Whether you are new to dividend investing or you are a seasoned pro, it's likely that your main goal is to build a long-term portfolio that generates consistent income over time with as little volatility as possible. That said, over the next few weeks we will continue publishing our 10-part series which should help you build your own 6% DIY Dividend Portfolio for 2013.
In part 1, we highlighted the investment plan and strategy for the portfolio and parts 2-10 will highlight each sector in the S&P 500, including high-rated stocks within each sector that you should consider for your portfolio. Below is a schedule of the entire series. Please make sure to "follow" us so that you will be notified when each new article is published.
- Part 1: Introduction / Investment Plan and Strategy
- Part 2: Consumer Staples (2a) / "Buy Zones" (2b)
- Part 3: Utilities (3a) / "Buy Zones" (3b)
- Part 4: Healthcare (4a) / "Buy Zones" (4b)
- Part 5: Consumer Discretionary (5a) / "Buy Zones" (5b)
- Part 6: Financials (6a) / "Buy Zones" (6b)
- Part 7: Technology (7a) / "Buy Zones" (7b)
- Part 8: Industrials
- Part 9: Materials
- Part 10: Energy
If you can't tell from the chart below, the Industrials sector is highly correlated with the S&P 500 (but slightly more volatile). The sector has the third highest beta (1.24) among all the S&P 500 sectors. That said, since the recent trough in November 2012, the Industrials sector has led the broader market higher with a total return over 15%.
Below is a list of our top-rated dividend stocks in the Industrials sector. Note that our composite rating ranges from 0 (lowest) to 99 (highest).
While dividend yields in this sector are relatively low, each of these top-rated stocks have significantly outperformed the sector as a whole, averaging a 5-year total return of 142%!. The tables below highlight some of the key data points that we analyze when ranking our dividend stocks.
Union Pacific (UNP) has paid dividends on its common stock for 114 consecutive years and the company has grown its dividend at a compound annual rate of almost 20% over the past 10 years. In addition, the company has very strong ratings for Financial Stability (92) and Dividend Sustainability (79). With a very modest payout ratio of 29.1%, we expect Union Pacific to continue to aggressively increase its dividend in the future.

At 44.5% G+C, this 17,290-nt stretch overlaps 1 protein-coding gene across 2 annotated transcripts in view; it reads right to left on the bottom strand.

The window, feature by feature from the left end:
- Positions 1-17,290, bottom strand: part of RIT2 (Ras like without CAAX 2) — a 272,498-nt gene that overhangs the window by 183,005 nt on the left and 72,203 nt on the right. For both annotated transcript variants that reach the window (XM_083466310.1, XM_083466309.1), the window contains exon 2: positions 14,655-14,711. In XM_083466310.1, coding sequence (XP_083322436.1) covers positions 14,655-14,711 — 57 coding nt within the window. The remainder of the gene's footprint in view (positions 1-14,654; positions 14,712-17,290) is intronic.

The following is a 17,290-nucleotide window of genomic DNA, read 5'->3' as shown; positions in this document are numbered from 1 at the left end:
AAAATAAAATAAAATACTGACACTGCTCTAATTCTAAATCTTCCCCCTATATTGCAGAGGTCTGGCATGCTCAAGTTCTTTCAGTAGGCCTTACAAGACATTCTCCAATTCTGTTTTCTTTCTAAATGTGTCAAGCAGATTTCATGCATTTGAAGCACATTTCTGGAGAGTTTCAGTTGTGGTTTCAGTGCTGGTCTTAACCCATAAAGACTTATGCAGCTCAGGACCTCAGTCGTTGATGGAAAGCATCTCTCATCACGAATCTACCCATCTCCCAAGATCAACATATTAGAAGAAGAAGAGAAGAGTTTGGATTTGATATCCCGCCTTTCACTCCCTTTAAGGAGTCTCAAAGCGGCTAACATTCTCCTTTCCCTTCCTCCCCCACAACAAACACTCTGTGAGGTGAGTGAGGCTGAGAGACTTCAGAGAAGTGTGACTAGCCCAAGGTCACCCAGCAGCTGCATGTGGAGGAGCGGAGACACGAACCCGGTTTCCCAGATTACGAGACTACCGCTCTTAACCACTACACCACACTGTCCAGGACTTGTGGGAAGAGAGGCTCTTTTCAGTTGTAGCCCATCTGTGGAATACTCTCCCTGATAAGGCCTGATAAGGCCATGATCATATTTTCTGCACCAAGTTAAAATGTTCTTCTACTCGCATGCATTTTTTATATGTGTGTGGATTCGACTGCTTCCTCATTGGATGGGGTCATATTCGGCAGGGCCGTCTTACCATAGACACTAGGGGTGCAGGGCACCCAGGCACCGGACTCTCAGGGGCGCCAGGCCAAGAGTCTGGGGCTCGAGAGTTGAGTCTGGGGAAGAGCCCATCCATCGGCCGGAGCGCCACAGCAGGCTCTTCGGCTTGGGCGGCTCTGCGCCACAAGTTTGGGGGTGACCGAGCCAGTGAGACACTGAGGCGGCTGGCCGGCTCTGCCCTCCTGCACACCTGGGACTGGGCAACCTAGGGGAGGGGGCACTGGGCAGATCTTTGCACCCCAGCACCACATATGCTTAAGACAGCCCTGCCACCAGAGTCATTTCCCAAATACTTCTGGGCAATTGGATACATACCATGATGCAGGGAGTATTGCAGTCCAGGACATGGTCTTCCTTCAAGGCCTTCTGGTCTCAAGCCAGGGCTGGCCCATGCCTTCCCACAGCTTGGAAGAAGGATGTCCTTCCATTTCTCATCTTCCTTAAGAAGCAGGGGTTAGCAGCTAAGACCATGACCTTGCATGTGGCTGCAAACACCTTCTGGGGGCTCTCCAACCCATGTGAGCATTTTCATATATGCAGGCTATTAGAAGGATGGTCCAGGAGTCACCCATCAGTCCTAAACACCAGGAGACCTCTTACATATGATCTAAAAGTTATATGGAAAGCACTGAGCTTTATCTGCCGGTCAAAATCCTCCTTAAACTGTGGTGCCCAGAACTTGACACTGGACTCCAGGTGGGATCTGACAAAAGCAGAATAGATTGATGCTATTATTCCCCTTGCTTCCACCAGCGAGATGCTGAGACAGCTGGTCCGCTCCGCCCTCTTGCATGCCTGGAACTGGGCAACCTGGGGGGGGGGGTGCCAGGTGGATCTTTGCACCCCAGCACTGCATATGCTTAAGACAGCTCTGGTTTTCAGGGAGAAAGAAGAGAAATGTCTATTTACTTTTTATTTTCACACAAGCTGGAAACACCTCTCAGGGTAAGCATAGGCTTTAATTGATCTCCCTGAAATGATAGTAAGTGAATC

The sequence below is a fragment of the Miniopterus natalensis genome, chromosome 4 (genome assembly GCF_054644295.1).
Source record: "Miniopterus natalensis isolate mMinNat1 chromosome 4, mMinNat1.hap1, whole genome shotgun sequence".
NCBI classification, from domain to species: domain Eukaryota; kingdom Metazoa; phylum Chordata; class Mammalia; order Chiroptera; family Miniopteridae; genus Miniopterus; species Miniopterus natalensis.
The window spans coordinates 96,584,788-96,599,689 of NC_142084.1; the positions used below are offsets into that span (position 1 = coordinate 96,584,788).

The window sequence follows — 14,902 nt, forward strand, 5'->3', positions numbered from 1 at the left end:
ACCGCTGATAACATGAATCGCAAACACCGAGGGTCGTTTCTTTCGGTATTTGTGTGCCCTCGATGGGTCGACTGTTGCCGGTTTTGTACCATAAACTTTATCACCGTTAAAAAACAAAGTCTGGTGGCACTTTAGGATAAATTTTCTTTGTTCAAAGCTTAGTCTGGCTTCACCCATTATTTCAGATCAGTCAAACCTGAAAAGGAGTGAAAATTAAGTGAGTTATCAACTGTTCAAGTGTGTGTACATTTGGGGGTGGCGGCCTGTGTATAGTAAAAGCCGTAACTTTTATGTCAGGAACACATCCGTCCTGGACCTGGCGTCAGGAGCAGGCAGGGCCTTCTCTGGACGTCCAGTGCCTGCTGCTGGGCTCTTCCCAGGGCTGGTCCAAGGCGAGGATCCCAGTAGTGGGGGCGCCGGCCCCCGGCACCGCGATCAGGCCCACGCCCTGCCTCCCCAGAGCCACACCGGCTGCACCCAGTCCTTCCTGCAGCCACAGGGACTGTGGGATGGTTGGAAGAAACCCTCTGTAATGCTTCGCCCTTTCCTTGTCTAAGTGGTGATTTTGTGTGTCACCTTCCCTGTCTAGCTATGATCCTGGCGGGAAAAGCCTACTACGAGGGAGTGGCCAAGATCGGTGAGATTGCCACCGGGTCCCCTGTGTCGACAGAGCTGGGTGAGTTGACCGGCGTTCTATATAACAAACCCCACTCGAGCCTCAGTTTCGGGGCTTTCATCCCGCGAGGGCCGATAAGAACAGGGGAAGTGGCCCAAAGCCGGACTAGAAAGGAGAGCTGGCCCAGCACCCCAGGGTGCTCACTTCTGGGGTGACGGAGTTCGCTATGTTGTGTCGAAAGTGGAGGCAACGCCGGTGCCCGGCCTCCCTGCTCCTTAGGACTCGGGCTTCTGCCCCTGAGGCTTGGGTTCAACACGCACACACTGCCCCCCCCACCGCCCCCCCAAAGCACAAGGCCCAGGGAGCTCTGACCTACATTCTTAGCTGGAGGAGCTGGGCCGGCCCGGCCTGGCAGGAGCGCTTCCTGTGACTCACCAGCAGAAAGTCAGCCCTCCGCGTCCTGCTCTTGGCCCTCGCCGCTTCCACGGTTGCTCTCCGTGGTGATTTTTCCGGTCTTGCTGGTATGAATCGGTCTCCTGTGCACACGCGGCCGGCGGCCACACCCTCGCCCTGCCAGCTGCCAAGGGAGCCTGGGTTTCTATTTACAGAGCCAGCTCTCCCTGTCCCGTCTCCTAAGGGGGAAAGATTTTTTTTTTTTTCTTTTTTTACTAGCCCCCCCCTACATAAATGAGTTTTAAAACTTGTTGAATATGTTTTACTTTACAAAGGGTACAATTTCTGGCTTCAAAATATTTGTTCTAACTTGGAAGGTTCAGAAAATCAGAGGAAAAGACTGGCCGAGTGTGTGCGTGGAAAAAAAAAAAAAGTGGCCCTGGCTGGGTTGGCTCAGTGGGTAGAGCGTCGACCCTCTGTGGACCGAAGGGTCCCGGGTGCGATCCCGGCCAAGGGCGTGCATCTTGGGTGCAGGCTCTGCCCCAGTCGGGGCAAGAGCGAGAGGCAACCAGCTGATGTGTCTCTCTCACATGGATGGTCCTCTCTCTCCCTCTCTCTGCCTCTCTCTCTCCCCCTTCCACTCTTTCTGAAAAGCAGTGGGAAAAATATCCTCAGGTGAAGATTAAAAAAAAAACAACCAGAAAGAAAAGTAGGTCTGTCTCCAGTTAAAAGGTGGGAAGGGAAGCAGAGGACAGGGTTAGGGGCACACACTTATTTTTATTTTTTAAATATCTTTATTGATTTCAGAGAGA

In 2012, Dover Corp (DOV) increased its dividend for the 57th consecutive year, giving it one of the longest records of consecutive annual dividend increases of all listed companies. In addition, the company has a high Financial Stability Rating (85) and very low payout ratio (29.7%). We expect that Dover will continue increasing its annual dividend to shareholders by at least 10% for the foreseeable future.
In 2007, Cummins (CMI) really shifted it dividend distributions into high gear (no pun intended). Over the past 5 years, the company has grown its dividend at a compound annual rate of 34% and delivered shareholders a total return of 135%. The company has great ratings for Financial Stability (96) and Dividend Sustainability (71) and an ultra low payout ratio of 17.7%. We just wish that Cummins dividend yield was a little higher.
Illinois Tool Works (ITW) has grown its dividend at a steady compound annual rate of 8.6% over the past 5 years and it has delivered shareholders a total return of 47% over that period. Since peaking in 2007, its payout ratio has steadily declined to 30.1%, leaving room for future increases. The company also has a very strong balance sheet, with a current cash balance of $2.8 billion and a modest debt-to-EBITDA ratio of 1.46x.
Textainer Group (TGH) has been a dividend machine since going public in late 2007 and it has one of the highest dividend yields in the sector (4.3%). Over the past 5 years, the company has grown its dividend at a compound annual rate of 16% and delivered shareholders a total return of almost 300%. What's more impressive is that the company has increased its dividend for 12 consecutive quarters! Textainer is certainly a stock to keep on your radar.
Any DIY Dividend Portfolio should include several stocks from the Industrial sector. The key takeaway here is that many of the broader sectors have sub-industries that perform much better than the sector as a whole. This is part of the reason why we developed the Parsimony rating system. If you rank all of the stocks in a sector against their peers on a consistent basis, it becomes clear which companies are the strongest and which offer the best investment opportunities going forward.